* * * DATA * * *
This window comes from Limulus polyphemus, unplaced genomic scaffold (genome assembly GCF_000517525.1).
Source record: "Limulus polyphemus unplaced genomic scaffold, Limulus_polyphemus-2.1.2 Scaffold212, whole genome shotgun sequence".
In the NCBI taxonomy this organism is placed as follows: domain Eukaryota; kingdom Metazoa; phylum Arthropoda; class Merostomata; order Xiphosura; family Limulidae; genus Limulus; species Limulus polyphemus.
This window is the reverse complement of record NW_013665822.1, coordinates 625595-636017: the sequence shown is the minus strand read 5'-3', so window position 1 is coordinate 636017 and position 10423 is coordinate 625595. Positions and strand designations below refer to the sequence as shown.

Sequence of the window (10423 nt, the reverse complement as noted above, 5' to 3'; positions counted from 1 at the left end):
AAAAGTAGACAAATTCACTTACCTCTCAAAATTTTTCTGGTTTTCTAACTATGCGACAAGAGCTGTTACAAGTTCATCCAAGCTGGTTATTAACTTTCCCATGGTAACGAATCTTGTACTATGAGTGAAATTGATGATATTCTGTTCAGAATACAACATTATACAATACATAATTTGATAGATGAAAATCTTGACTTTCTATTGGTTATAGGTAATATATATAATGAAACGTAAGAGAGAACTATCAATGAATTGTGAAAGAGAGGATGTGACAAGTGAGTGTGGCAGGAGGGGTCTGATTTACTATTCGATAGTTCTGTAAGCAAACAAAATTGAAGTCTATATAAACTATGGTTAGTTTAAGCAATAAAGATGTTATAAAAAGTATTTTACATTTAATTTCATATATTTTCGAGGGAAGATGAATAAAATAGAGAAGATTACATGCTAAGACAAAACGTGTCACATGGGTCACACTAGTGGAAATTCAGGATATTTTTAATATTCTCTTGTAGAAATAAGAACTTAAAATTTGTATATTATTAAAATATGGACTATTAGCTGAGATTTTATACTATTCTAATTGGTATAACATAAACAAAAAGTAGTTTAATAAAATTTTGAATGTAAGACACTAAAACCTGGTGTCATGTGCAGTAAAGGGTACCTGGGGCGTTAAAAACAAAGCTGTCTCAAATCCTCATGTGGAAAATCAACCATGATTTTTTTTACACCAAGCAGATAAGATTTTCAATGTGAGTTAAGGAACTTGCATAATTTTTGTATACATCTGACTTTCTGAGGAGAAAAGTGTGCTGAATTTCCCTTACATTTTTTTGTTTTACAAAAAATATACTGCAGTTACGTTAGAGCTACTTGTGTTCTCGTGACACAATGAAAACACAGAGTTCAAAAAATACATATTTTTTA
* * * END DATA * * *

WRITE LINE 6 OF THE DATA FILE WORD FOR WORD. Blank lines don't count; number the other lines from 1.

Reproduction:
AAAAGTAGACAAATTCACTTACCTCTCAAAATTTTTCTGGTTTTCTAACTATGCGACAAGAGCTGTTACAAGTTCATCCAAGCTGGTTATTAACTTTCCCATGGTAACGAATCTTGTACTATGAGTGAAATTGATGATATTCTGTTCAGAATACAACATTATACAATACATAATTTGATAGATGAAAATCTTGACTTTCTATTGGTTATAGGTAATATATATAATGAAACGTAAGAGAGAACTATCAATGAATTGTGAAAGAGAGGATGTGACAAGTGAGTGTGGCAGGAGGGGTCTGATTTACTATTCGATAGTTCTGTAAGCAAACAAAATTGAAGTCTATATAAACTATGGTTAGTTTAAGCAATAAAGATGTTATAAAAAGTATTTTACATTTAATTTCATATATTTTCGAGGGAAGATGAATAAAATAGAGAAGATTACATGCTAAGACAAAACGTGTCACATGGGTCACACTAGTGGAAATTCAGGATATTTTTAATATTCTCTTGTAGAAATAAGAACTTAAAATTTGTATATTATTAAAATATGGACTATTAGCTGAGATTTTATACTATTCTAATTGGTATAACATAAACAAAAAGTAGTTTAATAAAATTTTGAATGTAAGACACTAAAACCTGGTGTCATGTGCAGTAAAGGGTACCTGGGGCGTTAAAAACAAAGCTGTCTCAAATCCTCATGTGGAAAATCAACCATGATTTTTTTTACACCAAGCAGATAAGATTTTCAATGTGAGTTAAGGAACTTGCATAATTTTTGTATACATCTGACTTTCTGAGGAGAAAAGTGTGCTGAATTTCCCTTACATTTTTTTGTTTTACAAAAAATATACTGCAGTTACGTTAGAGCTACTTGTGTTCTCGTGACACAATGAAAACACAGAGTTCAAAAAATACATATTTTTTA